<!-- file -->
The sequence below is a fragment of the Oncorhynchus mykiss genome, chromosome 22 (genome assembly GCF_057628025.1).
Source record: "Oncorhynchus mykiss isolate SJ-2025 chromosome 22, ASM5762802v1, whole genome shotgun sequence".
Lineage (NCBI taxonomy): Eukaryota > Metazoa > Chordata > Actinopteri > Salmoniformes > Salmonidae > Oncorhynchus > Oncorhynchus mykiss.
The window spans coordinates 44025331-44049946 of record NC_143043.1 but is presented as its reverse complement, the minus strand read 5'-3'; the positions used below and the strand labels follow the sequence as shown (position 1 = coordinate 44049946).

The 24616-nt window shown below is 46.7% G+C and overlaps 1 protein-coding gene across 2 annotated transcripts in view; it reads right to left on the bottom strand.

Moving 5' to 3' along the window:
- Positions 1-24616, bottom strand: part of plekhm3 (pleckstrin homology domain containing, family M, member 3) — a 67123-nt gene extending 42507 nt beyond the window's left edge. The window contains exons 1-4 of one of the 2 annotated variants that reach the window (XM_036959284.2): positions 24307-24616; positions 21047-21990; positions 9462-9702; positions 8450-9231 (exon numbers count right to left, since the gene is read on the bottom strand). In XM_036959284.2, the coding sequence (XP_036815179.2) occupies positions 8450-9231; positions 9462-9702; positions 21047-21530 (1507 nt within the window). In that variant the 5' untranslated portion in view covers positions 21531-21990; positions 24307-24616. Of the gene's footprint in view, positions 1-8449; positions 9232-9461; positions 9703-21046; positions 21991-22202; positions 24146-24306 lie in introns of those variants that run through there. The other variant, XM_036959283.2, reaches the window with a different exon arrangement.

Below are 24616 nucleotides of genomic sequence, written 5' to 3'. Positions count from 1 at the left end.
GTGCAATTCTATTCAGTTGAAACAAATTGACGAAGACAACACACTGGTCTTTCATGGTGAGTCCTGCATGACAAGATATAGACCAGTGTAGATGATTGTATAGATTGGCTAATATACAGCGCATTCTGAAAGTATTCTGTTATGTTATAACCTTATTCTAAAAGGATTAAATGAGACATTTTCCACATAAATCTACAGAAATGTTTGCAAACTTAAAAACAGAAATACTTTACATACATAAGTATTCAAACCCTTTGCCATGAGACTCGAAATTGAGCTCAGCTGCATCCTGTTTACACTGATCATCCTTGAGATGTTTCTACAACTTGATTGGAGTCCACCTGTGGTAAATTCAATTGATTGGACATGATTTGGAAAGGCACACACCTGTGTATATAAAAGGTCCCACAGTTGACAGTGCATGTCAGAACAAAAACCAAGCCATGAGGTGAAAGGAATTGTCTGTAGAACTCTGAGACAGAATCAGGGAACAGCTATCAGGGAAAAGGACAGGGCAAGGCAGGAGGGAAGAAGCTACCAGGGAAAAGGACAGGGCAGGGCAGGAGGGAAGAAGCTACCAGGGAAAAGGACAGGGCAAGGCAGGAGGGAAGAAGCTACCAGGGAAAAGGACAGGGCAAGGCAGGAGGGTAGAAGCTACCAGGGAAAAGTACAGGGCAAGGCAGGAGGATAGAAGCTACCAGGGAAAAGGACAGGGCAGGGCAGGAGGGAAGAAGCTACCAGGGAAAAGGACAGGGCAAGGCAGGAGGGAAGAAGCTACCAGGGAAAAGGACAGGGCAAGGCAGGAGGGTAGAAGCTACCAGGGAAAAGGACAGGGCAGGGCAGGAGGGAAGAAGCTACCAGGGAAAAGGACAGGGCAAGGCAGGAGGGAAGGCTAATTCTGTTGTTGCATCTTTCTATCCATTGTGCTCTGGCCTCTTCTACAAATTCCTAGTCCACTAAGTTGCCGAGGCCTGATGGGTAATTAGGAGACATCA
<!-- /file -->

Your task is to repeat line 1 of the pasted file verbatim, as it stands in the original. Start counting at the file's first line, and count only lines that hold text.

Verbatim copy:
The sequence below is a fragment of the Oncorhynchus mykiss genome, chromosome 22 (genome assembly GCF_057628025.1).